Introductions aside First off I'd like to talk about the game-play loop.   There seems to be the overarching goal of complete enough objectives and you "ascend" aka win the game.  The game is then over and you start again? This objective is interesting just because you are not pitted directly against others but only indirectly.  You can hinder your opponents progress but it helps you in no way to progress as well.  This is pretty cool.  I think it can add some interesting dynamics.  

      As someone whose done a few of the earlier survival games in the past like rust and recently gone into Conan I think the idea of factions and allowing vulnerability of bases at pre determined/ announced times a great idea to help fight the siege mentality some people take on base building survival games.   I think a faction can help facilitate a more casual game play.  something that allows you to not feel like you need to be constantly online defending and competing against your neighbors although I do worry about groups of people losing interest in the game could make certain factions just simply fall behind due to lack of attendance.  How might you counter or mitigate that?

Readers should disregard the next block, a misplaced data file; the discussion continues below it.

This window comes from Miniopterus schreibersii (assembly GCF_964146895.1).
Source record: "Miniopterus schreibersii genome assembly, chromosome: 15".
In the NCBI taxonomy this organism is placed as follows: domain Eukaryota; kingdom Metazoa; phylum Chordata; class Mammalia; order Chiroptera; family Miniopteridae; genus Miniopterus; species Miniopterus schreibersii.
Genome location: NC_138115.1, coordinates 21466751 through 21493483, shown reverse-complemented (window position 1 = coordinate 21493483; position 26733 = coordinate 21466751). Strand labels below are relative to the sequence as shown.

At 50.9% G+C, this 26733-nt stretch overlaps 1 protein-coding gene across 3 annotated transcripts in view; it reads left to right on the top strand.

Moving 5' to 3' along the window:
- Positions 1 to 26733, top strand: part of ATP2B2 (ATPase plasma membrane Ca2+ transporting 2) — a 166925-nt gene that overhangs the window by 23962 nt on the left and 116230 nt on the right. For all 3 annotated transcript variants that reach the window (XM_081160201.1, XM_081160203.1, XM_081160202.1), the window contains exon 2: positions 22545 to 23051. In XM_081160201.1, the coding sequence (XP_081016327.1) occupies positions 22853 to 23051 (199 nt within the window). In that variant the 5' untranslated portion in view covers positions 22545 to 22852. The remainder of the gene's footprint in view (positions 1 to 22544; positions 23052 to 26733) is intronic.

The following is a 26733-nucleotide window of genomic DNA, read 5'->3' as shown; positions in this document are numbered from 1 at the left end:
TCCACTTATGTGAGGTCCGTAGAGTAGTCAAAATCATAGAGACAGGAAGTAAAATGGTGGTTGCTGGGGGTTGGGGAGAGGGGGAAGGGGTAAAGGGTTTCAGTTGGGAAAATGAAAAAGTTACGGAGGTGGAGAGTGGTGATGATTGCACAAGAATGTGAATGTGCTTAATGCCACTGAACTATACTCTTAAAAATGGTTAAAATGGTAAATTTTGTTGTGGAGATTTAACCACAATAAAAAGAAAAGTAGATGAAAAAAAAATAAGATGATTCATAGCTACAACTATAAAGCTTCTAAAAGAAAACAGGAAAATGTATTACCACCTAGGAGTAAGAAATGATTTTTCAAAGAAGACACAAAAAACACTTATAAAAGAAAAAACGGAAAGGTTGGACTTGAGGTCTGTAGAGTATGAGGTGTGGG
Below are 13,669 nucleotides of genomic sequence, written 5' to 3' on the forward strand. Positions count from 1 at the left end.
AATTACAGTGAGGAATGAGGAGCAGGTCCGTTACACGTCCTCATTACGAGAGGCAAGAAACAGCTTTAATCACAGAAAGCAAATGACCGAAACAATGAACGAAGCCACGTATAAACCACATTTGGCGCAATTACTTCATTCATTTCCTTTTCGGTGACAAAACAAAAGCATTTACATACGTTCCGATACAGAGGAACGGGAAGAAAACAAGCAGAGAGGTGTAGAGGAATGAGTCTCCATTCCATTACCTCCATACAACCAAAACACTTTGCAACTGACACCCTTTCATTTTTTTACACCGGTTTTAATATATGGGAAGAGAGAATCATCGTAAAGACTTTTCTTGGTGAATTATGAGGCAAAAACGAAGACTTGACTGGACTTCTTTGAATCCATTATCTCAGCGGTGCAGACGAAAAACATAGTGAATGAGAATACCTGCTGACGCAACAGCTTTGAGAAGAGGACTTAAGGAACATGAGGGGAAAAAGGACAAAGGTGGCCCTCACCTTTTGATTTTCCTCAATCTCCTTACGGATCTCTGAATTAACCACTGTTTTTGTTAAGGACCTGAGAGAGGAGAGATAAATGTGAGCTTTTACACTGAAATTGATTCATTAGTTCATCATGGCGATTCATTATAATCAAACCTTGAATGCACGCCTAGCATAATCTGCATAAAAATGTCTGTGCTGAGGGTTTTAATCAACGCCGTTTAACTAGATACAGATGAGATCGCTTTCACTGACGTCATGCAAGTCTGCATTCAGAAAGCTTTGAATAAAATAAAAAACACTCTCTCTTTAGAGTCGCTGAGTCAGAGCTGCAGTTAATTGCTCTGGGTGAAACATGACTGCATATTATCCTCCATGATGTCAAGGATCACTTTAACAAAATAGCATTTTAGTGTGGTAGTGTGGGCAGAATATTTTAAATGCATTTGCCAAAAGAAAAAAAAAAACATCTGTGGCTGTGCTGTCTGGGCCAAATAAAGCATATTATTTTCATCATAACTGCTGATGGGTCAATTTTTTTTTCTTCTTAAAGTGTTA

Finally the tech tree...  It is large and overwhelming for a newbie 5 hours of game play and I felt like I just scratch the surface when it comes to the tech tree.  It's large and elaborate.  I think the game needs some focus on providing guidance simplification and explanation towards the jobs and tech trees and how you progress yourself.   I knoew this is alpha and doing so is something that usually comes towards the finalization.    I'm worried through about complexity creep.  I think there needs to be consideration on the complexity creep.  Another concern is what happens when a new player joins late in a game?  is he/she useess/ near useless?  Will the tech tree bump them into a basic version of where the faction is at so they can be effective in some way? 

      last comment I loggged in recently and found I was just spawned into buildings.  Was this trolling or a bug?

      Let me know your thoughts! Thanks!
    • Welcome! though this is the old forums. New one is here: https://community.rendgame.com/categories/introductions-questions
      If you have any questions i am in the current alpha so i will be happy to help you out, just send me a message through the community discord
    • Hi all, can't wait to play Rend
    • Can not wait to test this game!! I'm so excited!